Actor Drew Barrymore is Ambassador to the World Food Program and donated $1 million in 2008.
Grassroots level partners include hungrykids.org.
World Hunger Relief Week
In 2007, the WFP joined with Yum! Brands, the world’s largest restaurant company, to launch the first annual World Hunger Relief Week, a global campaign to increase awareness about hunger, engage volunteers, and raise critically needed funds to help the WFP serve the world's areas of greatest need. World Hunger Relief Week 2007 leveraged the power of nearly 35,000 restaurants around the world, sparking a global movement to end hunger and generating an overwhelming outpouring of support from millions of customers, employees, franchisees and their families. Nearly one million Yum!, KFC, Pizza Hut, Taco Bell, Long John Silver's and A&W All American Food employees, franchisees and their families volunteered close to 4 million hours to aid hunger relief efforts in communities worldwide, while helping to raise $16 million throughout the World Hunger Relief Week initiative for the World Food Programme and other hunger relief agencies around the world. The initiative has been repeated every year since.
In 2004, the WFP tasked Auburn University in Auburn, Alabama with heading the first student-led War on Hunger effort, after a 2002 Northwestern University pilot. Auburn founded the Committee of 19, which has not only led campus and community hunger awareness events but also developed a War on Hunger model for use on campuses across the country.
The WFP has launched a global advocacy and fundraising event called Walk the World. On one single day each year, hundreds of thousands of people in every time zone all over the world walk to call for the end of child hunger. In 2005, more than 200,000 people walked in 296 locations. In 2006, there were 760,000 participants in 118 countries all over the world. This event is part of the campaign to achieve the Millennium Development Goals, specifically to halve the number of people who suffer from hunger and poverty by 2015.
A growing number of grassroots global events and celebrations such as International Day of Peace, World Party Day participants, and Peace One Day recommend the WFP on radio broadcasts as an immediate reach out action, putting help within reach of anyone with the information that a quarter feeds a child for a day. Fill the Cup campaign takes just 25 US cents to fill one of the "red cups" that the World Food Programme uses to give hungry children a regular school meal of porridge, rice or beans. Christina Aguilera, Drew Barrymore and Sean Penn are among notable celebrities who endorse the WFP. The British singer Sami Yusuf joined with the WFP to support the drought-stricken in Horn of Africa. through his personal campaigned, LiveFeedAfrica. His latest music video, Forgotten Promises, featured WFP work in the Horn of Africa.
World Food Program USA
The World Food Program USA, formerly Friends of WFP, works to solve global hunger, building a world where everyone has the food and nutrition needed to lead healthy, productive lives. WFP USA raises support for these efforts in the United States by engaging individuals, organizations and businesses, shaping public policy and generating resources for WFP.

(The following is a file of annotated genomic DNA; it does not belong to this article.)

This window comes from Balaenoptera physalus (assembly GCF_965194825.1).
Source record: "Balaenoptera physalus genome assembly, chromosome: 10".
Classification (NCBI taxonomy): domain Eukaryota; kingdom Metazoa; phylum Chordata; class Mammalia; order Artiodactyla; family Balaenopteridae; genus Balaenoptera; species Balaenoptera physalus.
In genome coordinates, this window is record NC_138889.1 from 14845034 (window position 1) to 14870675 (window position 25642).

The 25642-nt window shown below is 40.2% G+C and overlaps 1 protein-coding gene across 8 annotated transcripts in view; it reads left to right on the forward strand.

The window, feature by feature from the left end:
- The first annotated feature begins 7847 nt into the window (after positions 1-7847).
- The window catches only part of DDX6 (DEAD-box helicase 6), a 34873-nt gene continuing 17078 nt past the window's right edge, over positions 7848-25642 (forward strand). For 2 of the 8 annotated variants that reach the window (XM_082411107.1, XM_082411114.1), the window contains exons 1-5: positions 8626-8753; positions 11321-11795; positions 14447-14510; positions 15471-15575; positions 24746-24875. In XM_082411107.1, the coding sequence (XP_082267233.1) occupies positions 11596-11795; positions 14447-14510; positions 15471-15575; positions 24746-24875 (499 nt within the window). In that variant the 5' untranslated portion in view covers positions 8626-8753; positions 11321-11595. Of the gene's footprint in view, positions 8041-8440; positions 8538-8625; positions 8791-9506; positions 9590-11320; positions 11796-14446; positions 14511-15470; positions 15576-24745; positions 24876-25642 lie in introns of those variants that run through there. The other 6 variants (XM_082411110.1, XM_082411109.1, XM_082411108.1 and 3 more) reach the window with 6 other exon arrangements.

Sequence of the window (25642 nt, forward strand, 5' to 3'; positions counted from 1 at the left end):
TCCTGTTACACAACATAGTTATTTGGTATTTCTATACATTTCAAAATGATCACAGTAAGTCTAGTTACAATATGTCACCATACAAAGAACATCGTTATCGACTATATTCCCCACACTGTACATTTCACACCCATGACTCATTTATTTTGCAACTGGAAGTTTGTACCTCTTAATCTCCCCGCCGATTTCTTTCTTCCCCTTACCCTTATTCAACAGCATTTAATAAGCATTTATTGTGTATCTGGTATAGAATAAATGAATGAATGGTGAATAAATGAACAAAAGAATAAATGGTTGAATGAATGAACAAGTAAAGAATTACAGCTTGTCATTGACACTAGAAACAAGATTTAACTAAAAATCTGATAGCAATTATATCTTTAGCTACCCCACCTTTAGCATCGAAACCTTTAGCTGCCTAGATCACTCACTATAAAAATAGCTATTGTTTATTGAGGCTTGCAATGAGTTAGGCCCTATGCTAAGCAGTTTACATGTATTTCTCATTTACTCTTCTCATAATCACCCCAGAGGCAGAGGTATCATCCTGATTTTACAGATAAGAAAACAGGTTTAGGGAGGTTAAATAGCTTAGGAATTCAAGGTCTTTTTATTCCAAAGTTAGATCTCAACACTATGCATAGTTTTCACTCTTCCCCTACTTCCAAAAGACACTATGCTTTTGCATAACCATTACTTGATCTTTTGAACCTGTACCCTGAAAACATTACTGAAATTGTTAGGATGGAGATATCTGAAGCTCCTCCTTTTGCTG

Kenyan economist James Shikwati says in an interview with Der Spiegel: "aid to Africa does more harm than good". According to him, the food aid increases corruption as local politicians have the opportunity to steal some of the aid to bribe voters or to sell the aid in the black markets killing the local agriculture. He claims that the WFP people as an organisation "are in the absurd situation of, on the one hand, being dedicated to the fight against hunger while, on the other hand, being faced with unemployment were hunger actually eliminated". He suggests that WFP answers too easily to the calls of the corrupted governments, and supplies too much of food aid leading to reduction of the production of local farmers as "no one can compete with the UN's World Food Program".
List of executive directors
The following is a chronological list of those who have held the Executive Director of the World Food Programme position:
- Addeke Hendrik Boerma (May 1962 - December 1967)
- Sushil K. Dev (acting) (January 1968 - August 1968)
- Franciso Aquino (July 1968 - May 1976)
- Thomas C. M. Robinson (May 1976 - June 1977 acting; July 1977 - September 1977)
- Garson N. Vogel (October 1977 - April 1981)
- Bernardo de Azevedo Brito (acting) (May 1981 - February 1982)
- Juan Felipe Yriart (acting) (February 1982 - April 1982)
- James Ingram (April 1982 – April 1992)
- Catherine Bertini (April 1992 – April 2002)
- James T. Morris (April 2002 – April 2007)
- Josette Sheeran (April 2007 – April 2012)
- Ertharin Cousin (April 2012 – present)
- Asia Emergency Response Facility
- Fight Hunger: Walk the World
- Food Force, an educational game
- Food security
- Walk the World
- World Food Council
- World Party Day
- WFP. "Mission Statement". WFP. Retrieved 2 November 2013.
- "UN Agencies raised human rights awareness through photo exhibit". Daily Star Egypt. 2007-02-03. Retrieved 2007-02-03.
- Executive Committee. Undg.org. Retrieved on 2012-01-15.
- "About AFP". World Food Program. Retrieved 2011-09-29.
- "How WFP is run". World Food Programme. Retrieved 2008-10-27.
- EU Delegation to the UN in Rome
- "Facts & Figures". World Food Programme. Retrieved 2009-05-05.
- WFP. "Our Work". WFP. Retrieved 2 November 2013.
- "WFP launches FITTEST a telecommunications team to assist in emergency operations". World Food Programme. Retrieved 2010-05-23.
- "WFP's Partners". World Food Programme. Retrieved 2008-10-27.
- "Drew Barrymore, actress". World Food Programme. Retrieved 22 February 2013.
- Fill the Cup. Secure.my-websites.org. Retrieved on 2012-01-15.
- How To Help. Wfp.org. Retrieved on 2012-01-15.
- Grassroots International. Grassrootsonline.org. Retrieved on 2012-01-15.
- Drew Barrymore on CNN about WFP, YouTube video
- Christina Aguilera – A Voice for the Hungry | WFP | United Nations World Food Programme – Fighting Hunger Worldwide. WFP. Retrieved on 2012-01-15.
- Sami Yusuf Join in with WFP
- "About Us". World Food Program USA. Retrieved 2010-07-29.
- "For God's Sake, Please Stop the Aid!"
- AP: Somalia famine aid stolen, UN investigating
- "Previous WFP Executive Directors". World Food Programme. Retrieved 2012-04-16.
|Wikimedia Commons has media related to World Food Programme.|
- Official website World Food Programme